In a recent New York Court of Claims case, Liddell v. The State of New York, a contractor made a novel claim for breach of contract. The contractor sought compensation based on the unanticipated increase in the cost of materials. Notably, the claim to recover the increase in the cost of materials was not caused by any delay by the State in the completion of the project.
Liddell Brothers, Inc. contracted with the State of New York to upgrade the Intelligent Transportation System on the Northern State Parkway in Nassau and Suffolk Counties. Part of the contractor's work included the installation of copper cable. Between the contract signing and the contractor's purchase of the copper cable, the cost of copper materials increased. The contractor claimed that the price increase was unanticipated and requested additional compensation from the State. The State denied the request on the grounds that it was not contractually or statutorily required to pay the contractor for the increased cost of the copper cable. The State's representatives also noted that under the contract, the contractor was entitled to purchase and stockpile the copper cable once the contract was signed, and invoice the State for the materials purchased, which the contractor did not do.
After the contractor's request for additional compensation was denied, the contractor sued the State. The State moved for summary judgment, dismissing the contractor's claims.
The court ruled in favor of the State, granting summary judgment and dismissing the contractor's claims. The Court based its decision on the plain terms of the parties' contract. Although the parties' contract included provisions for an increase in the cost of steel, iron, asphalt and fuel, it did not include any provision for increases in the cost of copper. Additionally, the court noted that the contract provision addressing unanticipated price increases related to delays caused by the State. This was not a delay claim. Here, the contractor acknowledged that there were no delays caused by the State, so the contract provision that the contractor was attempting to rely upon was inapplicable.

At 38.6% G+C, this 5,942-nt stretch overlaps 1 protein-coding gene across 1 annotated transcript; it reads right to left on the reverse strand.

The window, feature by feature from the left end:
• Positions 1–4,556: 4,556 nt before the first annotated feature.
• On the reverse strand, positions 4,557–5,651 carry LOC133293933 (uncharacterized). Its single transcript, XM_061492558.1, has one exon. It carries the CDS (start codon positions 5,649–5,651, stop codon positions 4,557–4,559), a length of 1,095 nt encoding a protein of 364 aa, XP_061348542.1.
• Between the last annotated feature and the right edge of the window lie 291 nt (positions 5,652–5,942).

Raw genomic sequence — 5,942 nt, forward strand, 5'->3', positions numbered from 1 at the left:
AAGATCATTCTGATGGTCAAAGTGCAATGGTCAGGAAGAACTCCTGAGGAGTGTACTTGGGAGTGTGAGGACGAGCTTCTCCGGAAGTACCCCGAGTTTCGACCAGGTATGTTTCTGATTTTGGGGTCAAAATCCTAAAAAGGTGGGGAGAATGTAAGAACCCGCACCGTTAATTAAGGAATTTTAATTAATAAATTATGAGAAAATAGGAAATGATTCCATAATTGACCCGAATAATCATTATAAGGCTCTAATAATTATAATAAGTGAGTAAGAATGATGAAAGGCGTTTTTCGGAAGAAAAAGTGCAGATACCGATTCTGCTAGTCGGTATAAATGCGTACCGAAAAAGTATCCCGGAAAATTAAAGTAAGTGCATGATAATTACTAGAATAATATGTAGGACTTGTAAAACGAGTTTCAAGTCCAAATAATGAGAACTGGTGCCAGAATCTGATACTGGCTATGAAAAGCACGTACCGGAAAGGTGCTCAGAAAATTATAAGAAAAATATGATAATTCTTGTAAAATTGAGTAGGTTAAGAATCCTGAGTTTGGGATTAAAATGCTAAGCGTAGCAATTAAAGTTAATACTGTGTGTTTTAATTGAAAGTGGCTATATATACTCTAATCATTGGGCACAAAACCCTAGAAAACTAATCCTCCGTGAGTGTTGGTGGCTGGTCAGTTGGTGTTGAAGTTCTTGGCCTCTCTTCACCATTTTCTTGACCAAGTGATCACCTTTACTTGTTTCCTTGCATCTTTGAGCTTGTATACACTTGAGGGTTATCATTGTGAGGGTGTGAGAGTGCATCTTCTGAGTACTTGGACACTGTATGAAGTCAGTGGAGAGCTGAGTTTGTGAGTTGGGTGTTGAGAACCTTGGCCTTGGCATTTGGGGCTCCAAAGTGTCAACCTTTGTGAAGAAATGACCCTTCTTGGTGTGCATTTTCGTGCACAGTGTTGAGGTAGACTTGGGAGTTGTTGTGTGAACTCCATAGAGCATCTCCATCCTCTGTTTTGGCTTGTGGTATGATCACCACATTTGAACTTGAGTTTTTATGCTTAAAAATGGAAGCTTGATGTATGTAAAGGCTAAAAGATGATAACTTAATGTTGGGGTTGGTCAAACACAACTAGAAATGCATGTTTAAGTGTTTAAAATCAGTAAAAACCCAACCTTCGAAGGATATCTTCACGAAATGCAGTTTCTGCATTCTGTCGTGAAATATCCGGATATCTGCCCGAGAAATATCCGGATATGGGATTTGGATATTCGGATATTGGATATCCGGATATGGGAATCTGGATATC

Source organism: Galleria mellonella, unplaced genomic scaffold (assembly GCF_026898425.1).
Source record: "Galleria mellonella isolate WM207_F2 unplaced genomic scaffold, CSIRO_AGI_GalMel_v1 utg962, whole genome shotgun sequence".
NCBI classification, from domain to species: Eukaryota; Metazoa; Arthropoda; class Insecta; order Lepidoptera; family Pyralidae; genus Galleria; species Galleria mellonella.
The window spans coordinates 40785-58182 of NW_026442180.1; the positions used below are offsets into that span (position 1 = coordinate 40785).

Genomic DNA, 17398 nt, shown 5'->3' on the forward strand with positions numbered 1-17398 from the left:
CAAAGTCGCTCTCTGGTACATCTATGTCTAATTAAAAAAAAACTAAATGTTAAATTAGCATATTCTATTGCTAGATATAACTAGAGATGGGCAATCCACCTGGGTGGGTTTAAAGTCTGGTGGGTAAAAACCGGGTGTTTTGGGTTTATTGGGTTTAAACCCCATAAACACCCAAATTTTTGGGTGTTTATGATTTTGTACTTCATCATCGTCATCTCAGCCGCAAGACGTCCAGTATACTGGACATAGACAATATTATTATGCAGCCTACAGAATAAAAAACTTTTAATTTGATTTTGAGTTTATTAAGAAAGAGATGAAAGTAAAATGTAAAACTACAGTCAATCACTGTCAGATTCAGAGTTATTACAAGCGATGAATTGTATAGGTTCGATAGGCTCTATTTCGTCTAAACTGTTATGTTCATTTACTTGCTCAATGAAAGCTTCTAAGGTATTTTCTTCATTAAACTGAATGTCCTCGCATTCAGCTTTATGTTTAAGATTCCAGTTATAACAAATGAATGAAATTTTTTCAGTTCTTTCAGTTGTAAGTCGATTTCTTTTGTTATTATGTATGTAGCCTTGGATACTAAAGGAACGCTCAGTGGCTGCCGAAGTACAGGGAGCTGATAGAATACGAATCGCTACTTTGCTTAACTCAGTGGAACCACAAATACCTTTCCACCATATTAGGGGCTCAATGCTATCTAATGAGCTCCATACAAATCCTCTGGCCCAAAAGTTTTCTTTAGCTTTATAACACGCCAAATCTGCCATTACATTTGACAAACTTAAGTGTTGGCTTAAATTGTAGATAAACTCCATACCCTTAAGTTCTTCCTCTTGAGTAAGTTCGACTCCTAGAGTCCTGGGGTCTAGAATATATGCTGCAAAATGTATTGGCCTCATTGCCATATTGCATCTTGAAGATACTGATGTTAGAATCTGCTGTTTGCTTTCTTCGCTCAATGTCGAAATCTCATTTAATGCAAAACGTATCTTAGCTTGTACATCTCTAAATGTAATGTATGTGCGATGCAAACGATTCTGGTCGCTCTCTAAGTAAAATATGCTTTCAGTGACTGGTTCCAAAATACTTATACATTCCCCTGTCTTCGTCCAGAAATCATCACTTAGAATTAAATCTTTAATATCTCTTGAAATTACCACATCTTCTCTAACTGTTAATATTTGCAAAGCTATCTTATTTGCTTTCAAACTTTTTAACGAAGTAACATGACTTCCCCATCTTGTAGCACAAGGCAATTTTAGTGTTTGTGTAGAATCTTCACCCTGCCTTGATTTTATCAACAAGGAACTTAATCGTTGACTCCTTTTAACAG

According to the court, "the mere fact that a contract becomes economically unprofitable is insufficient reason to relieve a contracting party from its contractual obligations." Further, the court stated "there is no moral obligation to give public money to disappointed contractors." Based on the plain terms of the parties' contract, the court dismissed the contractor's claims.
With limited exceptions, courts will enforce contract terms that are clear and unambiguous. Here, there was simply no contractual basis for the State to provide the contractor additional compensation for the increased cost of copper cable. Nor would the contractor have been required to provide the State a refund if the cost of copper had gone down. The court system does not exist to rewrite the terms of the parties' contract. Courts will not substitute for an agreement reached by two parties the court's view of what the agreement should have been. The court's role is to interpret and enforce the agreed-upon terms. Contractors should keep this in mind when negotiating a contract and performing their work.
If you would like more information regarding this topic please contact Alexander A. Miuccio at
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